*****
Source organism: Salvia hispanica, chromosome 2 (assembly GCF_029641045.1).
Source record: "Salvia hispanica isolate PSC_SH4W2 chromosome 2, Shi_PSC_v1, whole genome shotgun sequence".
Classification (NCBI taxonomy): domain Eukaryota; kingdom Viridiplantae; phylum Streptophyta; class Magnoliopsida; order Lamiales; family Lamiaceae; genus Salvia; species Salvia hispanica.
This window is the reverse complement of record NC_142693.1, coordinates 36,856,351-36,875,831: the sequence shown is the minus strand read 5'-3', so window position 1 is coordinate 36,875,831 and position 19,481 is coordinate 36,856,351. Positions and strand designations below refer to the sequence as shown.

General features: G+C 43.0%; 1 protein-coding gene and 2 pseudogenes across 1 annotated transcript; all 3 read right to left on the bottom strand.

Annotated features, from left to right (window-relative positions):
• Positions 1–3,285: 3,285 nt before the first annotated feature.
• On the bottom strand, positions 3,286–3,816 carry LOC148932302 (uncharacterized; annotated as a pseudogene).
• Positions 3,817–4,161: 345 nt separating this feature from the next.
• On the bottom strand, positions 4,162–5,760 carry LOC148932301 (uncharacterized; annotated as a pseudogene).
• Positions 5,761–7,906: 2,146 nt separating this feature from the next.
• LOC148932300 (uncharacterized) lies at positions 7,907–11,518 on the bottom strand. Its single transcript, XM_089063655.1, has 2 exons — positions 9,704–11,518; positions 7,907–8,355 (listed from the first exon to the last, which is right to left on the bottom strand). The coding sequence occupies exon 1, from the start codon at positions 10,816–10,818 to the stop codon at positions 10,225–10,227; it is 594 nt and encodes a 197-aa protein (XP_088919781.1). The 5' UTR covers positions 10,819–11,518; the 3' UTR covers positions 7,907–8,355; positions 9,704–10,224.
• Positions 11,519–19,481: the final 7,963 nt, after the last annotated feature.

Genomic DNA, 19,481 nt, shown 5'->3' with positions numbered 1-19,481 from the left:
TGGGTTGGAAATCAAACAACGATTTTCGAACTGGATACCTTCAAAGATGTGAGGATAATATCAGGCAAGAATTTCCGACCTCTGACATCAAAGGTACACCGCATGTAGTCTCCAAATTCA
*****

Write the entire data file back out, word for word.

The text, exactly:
Source organism: Salvia hispanica, chromosome 2 (assembly GCF_029641045.1).
Source record: "Salvia hispanica isolate PSC_SH4W2 chromosome 2, Shi_PSC_v1, whole genome shotgun sequence".
Classification (NCBI taxonomy): domain Eukaryota; kingdom Viridiplantae; phylum Streptophyta; class Magnoliopsida; order Lamiales; family Lamiaceae; genus Salvia; species Salvia hispanica.
This window is the reverse complement of record NC_142693.1, coordinates 36,856,351-36,875,831: the sequence shown is the minus strand read 5'-3', so window position 1 is coordinate 36,875,831 and position 19,481 is coordinate 36,856,351. Positions and strand designations below refer to the sequence as shown.

General features: G+C 43.0%; 1 protein-coding gene and 2 pseudogenes across 1 annotated transcript; all 3 read right to left on the bottom strand.

Annotated features, from left to right (window-relative positions):
• Positions 1–3,285: 3,285 nt before the first annotated feature.
• On the bottom strand, positions 3,286–3,816 carry LOC148932302 (uncharacterized; annotated as a pseudogene).
• Positions 3,817–4,161: 345 nt separating this feature from the next.
• On the bottom strand, positions 4,162–5,760 carry LOC148932301 (uncharacterized; annotated as a pseudogene).
• Positions 5,761–7,906: 2,146 nt separating this feature from the next.
• LOC148932300 (uncharacterized) lies at positions 7,907–11,518 on the bottom strand. Its single transcript, XM_089063655.1, has 2 exons — positions 9,704–11,518; positions 7,907–8,355 (listed from the first exon to the last, which is right to left on the bottom strand). The coding sequence occupies exon 1, from the start codon at positions 10,816–10,818 to the stop codon at positions 10,225–10,227; it is 594 nt and encodes a 197-aa protein (XP_088919781.1). The 5' UTR covers positions 10,819–11,518; the 3' UTR covers positions 7,907–8,355; positions 9,704–10,224.
• Positions 11,519–19,481: the final 7,963 nt, after the last annotated feature.

Genomic DNA, 19,481 nt, shown 5'->3' with positions numbered 1-19,481 from the left:
TGGGTTGGAAATCAAACAACGATTTTCGAACTGGATACCTTCAAAGATGTGAGGATAATATCAGGCAAGAATTTCCGACCTCTGACATCAAAGGTACACCGCATGTAGTCTCCAAATTCA